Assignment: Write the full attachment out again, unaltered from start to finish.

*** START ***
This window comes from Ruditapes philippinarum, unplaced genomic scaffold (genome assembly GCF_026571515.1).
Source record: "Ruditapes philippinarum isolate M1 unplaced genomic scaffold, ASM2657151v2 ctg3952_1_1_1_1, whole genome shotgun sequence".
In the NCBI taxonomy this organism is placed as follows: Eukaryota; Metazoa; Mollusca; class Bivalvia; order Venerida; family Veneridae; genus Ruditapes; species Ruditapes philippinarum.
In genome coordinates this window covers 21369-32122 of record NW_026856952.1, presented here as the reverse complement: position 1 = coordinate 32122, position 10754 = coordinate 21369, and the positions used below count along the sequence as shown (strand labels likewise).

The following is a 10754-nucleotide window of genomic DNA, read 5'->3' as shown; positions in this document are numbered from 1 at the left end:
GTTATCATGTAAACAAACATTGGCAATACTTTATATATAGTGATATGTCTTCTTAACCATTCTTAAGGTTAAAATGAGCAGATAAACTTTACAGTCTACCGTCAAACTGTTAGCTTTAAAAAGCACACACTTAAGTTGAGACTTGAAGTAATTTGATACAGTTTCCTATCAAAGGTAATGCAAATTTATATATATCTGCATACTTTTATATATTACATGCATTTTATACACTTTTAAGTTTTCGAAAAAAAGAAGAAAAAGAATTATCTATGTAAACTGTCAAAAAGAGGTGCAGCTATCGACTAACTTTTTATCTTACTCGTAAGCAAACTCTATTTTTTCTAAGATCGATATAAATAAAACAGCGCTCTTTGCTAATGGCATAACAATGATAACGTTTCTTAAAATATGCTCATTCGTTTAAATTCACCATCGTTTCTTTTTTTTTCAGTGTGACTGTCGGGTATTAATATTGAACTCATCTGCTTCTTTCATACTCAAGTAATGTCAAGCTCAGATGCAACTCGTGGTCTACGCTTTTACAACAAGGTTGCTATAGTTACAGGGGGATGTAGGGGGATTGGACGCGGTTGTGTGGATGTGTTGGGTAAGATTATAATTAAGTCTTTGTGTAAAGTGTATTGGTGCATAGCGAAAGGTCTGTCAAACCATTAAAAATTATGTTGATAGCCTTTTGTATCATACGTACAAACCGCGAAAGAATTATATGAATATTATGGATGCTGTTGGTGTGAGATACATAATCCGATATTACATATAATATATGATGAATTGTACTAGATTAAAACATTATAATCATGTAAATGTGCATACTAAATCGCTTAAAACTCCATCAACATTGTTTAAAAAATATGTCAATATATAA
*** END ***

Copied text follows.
This window comes from Ruditapes philippinarum, unplaced genomic scaffold (genome assembly GCF_026571515.1).
Source record: "Ruditapes philippinarum isolate M1 unplaced genomic scaffold, ASM2657151v2 ctg3952_1_1_1_1, whole genome shotgun sequence".
In the NCBI taxonomy this organism is placed as follows: Eukaryota; Metazoa; Mollusca; class Bivalvia; order Venerida; family Veneridae; genus Ruditapes; species Ruditapes philippinarum.
In genome coordinates this window covers 21369-32122 of record NW_026856952.1, presented here as the reverse complement: position 1 = coordinate 32122, position 10754 = coordinate 21369, and the positions used below count along the sequence as shown (strand labels likewise).

The following is a 10754-nucleotide window of genomic DNA, read 5'->3' as shown; positions in this document are numbered from 1 at the left end:
GTTATCATGTAAACAAACATTGGCAATACTTTATATATAGTGATATGTCTTCTTAACCATTCTTAAGGTTAAAATGAGCAGATAAACTTTACAGTCTACCGTCAAACTGTTAGCTTTAAAAAGCACACACTTAAGTTGAGACTTGAAGTAATTTGATACAGTTTCCTATCAAAGGTAATGCAAATTTATATATATCTGCATACTTTTATATATTACATGCATTTTATACACTTTTAAGTTTTCGAAAAAAAGAAGAAAAAGAATTATCTATGTAAACTGTCAAAAAGAGGTGCAGCTATCGACTAACTTTTTATCTTACTCGTAAGCAAACTCTATTTTTTCTAAGATCGATATAAATAAAACAGCGCTCTTTGCTAATGGCATAACAATGATAACGTTTCTTAAAATATGCTCATTCGTTTAAATTCACCATCGTTTCTTTTTTTTTCAGTGTGACTGTCGGGTATTAATATTGAACTCATCTGCTTCTTTCATACTCAAGTAATGTCAAGCTCAGATGCAACTCGTGGTCTACGCTTTTACAACAAGGTTGCTATAGTTACAGGGGGATGTAGGGGGATTGGACGCGGTTGTGTGGATGTGTTGGGTAAGATTATAATTAAGTCTTTGTGTAAAGTGTATTGGTGCATAGCGAAAGGTCTGTCAAACCATTAAAAATTATGTTGATAGCCTTTTGTATCATACGTACAAACCGCGAAAGAATTATATGAATATTATGGATGCTGTTGGTGTGAGATACATAATCCGATATTACATATAATATATGATGAATTGTACTAGATTAAAACATTATAATCATGTAAATGTGCATACTAAATCGCTTAAAACTCCATCAACATTGTTTAAAAAATATGTCAATATATAA